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Ministry of Foreign Affairs and Regional Integration

Ministry of Foreign Affairs and Regional Integration

access_time March 13, 2017

Ministry of Foreign Affairs and Regional Integration The Minister for Foreign Affairs is the Ghana government official who is responsible

Jerry Rawlings

Jerry Rawlings

access_time March 14, 2017

Jerry John Rawlings (born Jeremiah Rawlings John 22 June 1947 in Accra, Gold Coast) is a former military dictator who ruled Ghana for nearly 19 years....

Toasted Cornmeal Porridge

Toasted Cornmeal Porridge

access_time March 14, 2017

TOASTED CORNMEAL PORRIDGE Ingredients 1. 2 cups ablemamu (finely ground, roasted corn) 2. 3-1/2 cups milk, hot 3. 8 teaspoons brown sugar, or more...

Yam FuFu

Yam FuFu

Yam FuFu

access_time March 14, 2017 chat_bubble_outline 1 comment
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Note: Fufu is a ubiquitous and much-beloved staple through most of

West Africa, whether topped with a fiery Palava sauce (or Shoko) or

served as the bland accompaniment to a main dish. Foofoo is

traditionally made with cassava (aka yucca and/or manioc), but it can

be prepared as well with everything from rice, yams, and plantains to

instant mashed potatoes! It is also somewhat harder to make than it

would seem. Ellen Wilson quotes a traditional proverb that goes, “If a

woman were like foofoo, a man could get to know her before he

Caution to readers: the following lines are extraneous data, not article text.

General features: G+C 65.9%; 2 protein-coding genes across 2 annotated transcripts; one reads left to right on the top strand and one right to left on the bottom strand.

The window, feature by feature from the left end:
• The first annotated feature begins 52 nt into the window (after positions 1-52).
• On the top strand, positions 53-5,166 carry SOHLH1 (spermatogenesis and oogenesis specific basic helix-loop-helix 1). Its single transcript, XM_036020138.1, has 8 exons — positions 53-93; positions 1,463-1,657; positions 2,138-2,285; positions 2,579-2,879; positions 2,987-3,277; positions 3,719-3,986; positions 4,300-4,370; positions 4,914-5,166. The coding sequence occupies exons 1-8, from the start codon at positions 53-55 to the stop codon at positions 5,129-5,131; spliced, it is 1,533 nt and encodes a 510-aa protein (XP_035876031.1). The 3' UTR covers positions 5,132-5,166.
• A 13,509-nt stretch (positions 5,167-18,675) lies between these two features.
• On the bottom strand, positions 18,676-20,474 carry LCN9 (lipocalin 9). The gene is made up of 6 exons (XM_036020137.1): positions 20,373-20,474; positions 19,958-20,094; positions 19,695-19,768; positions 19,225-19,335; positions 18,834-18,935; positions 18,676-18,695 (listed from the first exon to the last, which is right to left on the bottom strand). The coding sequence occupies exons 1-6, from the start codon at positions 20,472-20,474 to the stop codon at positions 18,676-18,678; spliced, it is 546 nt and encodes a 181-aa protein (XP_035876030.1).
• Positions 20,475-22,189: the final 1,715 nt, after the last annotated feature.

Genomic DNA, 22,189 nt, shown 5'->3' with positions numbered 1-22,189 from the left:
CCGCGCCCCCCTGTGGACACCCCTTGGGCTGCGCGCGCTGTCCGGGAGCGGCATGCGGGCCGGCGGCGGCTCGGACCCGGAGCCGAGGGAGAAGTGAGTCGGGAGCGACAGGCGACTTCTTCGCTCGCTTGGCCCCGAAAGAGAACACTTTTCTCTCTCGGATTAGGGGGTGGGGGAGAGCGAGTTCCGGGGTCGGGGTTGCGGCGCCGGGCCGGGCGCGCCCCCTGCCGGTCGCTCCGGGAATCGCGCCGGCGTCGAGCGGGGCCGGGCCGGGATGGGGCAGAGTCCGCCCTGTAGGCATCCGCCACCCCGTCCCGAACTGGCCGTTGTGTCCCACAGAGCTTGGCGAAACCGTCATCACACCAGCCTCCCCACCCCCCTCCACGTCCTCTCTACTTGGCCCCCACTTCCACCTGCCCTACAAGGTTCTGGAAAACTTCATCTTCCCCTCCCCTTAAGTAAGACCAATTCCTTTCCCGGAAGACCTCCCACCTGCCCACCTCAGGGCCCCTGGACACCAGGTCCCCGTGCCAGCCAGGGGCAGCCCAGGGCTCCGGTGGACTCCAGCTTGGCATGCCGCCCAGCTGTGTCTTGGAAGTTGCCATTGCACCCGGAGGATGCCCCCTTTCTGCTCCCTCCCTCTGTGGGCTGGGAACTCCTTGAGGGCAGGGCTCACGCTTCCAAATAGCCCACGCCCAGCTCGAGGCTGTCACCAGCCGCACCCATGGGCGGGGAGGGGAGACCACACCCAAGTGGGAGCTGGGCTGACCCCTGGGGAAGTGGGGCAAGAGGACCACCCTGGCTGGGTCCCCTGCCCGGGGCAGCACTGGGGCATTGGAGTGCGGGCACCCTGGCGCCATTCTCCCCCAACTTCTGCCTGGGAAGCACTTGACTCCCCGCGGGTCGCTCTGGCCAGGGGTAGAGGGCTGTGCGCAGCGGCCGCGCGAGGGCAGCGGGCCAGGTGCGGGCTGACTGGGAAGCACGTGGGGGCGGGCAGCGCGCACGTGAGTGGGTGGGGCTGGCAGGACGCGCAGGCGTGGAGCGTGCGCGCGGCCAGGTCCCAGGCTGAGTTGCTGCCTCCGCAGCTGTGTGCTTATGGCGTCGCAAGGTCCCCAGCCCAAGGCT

married her.” What this has to do with foofoo (or women) is anyone’s

guess. In any case, this version of yam foofoo — traditionally made by

pounding and beating the yams in a mortar with a wooden spoon —

has been adapted for a food processor.

2 lb yams 1/4 tsp black pepper 1/4 tsp salt 1 tsp butter

1. Place the yams in cold, unsalted water, bring to a full boil, and cook

READ ALSO:   Gold Coast (British colony)

25 minutes, or until soft.

2. Remove the yams, cook, and peel. Mash with the other ingredients.

3. Place in a food processor, and run briefly to remove lumps. DO NOT

PUREE! (If a processor is not available, go directly to step 4.)

4. Remove foofoo to a bowl, and beat with a wooden spoon or wire

whisk until smooth. The foofoo should have a sticky, slightly resilient


5. Shape the foofoo into balls with your hands, and serve warm.

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1 Comment

  1. mya
    June 24, 21:15 mya

    Dear Webby, thank you for publishing this wonderful recipe! I had authentic Ghanaian fufu (with light soup is my recommendation) 20 years ago in Kumasi and I did not think that I’d be able to replicate this wonder properly. I did it using oriental sweet potatoes and the outcome was wonderful! Thank you again!

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